Too fast, Too Furious

 

Chippy

By GORDON GLANTZ

Gordonglantz50@gmail.com

@Managing2Edit

GORDONVILLE – Be quick but don’t hurry.

The source of that quote was famed UCLA basketball coach John Wooden. A deeply religious man, the late Wooden would likely bristle at what I am about to assert, which is that “be quick but don’t hurry” should not only be one of the 10 commandments, but probably one of the top five.

In a world of false idols, it is a truism that transcends the world of sports. If more people followed it – while being careful of not crossing the border between the wise choice of being quick and the fool’s gold found in hurrying – a lot of problems would likely work their way into solutions.

This certainly holds true in the rise and fall of Chip Kelly, who didn’t even last the full five years of his contract as head coach of the Philadelphia Eagles – even after taking over a 4-12 team and going 20-12, with a division title, in his first two seasons.

The break-neck, no-huddle offense Kelly made so lethal at Oregon is the obvious example of the difference between being quick and hurrying.

At its best, it ran like a well-oiled machine fueled by coaches and players being so decisive that the opponent could not keep pace. At its worst, the Eagles were unable to keep pace with themselves, becoming their own worst enemy and suffering self-inflicted wounds.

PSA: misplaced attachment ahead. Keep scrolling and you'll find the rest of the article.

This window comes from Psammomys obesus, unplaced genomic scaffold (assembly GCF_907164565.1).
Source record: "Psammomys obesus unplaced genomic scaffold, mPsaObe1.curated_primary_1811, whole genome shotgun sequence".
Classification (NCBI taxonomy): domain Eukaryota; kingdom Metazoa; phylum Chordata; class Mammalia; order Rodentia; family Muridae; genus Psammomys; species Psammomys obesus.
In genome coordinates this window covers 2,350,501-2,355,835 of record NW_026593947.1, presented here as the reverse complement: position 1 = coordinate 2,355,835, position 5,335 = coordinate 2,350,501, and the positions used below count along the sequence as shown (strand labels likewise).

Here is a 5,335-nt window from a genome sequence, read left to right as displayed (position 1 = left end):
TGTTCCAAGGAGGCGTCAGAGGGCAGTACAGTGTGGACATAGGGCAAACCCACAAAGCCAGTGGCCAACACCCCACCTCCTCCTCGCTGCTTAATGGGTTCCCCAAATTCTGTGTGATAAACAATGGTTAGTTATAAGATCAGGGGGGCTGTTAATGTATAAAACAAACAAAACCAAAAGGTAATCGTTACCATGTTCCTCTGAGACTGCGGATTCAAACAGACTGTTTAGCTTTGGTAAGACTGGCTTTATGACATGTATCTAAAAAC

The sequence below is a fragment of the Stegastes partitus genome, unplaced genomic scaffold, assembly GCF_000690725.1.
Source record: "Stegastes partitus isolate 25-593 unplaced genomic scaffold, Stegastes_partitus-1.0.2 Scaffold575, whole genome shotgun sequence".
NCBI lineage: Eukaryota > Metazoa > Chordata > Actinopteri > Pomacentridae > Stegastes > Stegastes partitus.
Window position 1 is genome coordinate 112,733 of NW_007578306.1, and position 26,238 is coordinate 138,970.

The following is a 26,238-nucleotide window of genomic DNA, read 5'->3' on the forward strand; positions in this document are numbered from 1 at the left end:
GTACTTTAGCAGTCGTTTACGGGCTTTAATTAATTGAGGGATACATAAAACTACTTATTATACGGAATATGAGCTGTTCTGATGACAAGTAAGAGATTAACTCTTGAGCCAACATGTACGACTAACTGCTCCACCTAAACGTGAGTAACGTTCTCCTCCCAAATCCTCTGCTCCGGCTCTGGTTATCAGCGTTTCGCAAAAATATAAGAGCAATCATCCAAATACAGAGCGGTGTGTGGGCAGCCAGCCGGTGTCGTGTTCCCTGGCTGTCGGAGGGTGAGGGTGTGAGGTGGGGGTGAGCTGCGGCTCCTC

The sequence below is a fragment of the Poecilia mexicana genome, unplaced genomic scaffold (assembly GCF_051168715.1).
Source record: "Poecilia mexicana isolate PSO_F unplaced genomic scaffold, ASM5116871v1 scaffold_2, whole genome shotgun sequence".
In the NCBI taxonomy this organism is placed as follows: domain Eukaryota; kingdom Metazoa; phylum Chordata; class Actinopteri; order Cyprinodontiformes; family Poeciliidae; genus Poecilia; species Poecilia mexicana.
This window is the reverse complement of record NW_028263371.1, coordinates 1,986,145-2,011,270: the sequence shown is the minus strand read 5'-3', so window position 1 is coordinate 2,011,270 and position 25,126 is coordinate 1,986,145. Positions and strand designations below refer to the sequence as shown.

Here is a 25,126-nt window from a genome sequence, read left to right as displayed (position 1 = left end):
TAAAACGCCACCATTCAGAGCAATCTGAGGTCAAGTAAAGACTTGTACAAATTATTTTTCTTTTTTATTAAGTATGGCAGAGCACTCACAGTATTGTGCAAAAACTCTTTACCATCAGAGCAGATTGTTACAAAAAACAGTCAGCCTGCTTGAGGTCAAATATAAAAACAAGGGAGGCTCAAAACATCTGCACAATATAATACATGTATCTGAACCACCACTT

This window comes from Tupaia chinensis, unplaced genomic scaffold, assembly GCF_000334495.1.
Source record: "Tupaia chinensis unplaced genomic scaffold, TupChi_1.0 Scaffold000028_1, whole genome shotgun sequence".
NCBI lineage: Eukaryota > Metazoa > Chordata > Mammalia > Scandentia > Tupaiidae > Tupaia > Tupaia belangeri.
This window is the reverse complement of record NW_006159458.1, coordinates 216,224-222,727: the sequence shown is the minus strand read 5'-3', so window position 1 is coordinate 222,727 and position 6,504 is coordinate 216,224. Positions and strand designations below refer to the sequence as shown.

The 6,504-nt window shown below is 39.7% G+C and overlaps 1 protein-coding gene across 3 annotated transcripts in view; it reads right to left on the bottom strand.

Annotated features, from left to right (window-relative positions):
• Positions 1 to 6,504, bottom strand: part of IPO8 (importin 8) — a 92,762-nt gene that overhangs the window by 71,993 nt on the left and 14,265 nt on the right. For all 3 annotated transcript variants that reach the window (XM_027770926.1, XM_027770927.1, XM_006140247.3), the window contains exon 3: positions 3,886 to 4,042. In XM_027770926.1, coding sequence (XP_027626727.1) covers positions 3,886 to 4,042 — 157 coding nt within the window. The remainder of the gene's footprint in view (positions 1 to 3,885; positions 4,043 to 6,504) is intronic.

The same quickness that made Kelly 19-9 in his first 28 games turned to the hurrying that made him 7-12 in the last 19 before suffering the ultimate indignity of being fired with a game left in his third season.

It wasn’t so much the style of play that made Kelly’s team go from quick and lethal to hurried and harried, but an unwillingness to pay attention to detail that would have made Wooden cringe.

Known as the “Wizard of Westwood,” Wooden would spend whole practices having his charges lace up their sneakers properly. The reasoning was simple: If one of his high-school Americans, who came to Los Angeles from all corners of the nation, were to trip at key point in a game – hurting themselves and/or the team – he would not have done his due diligence.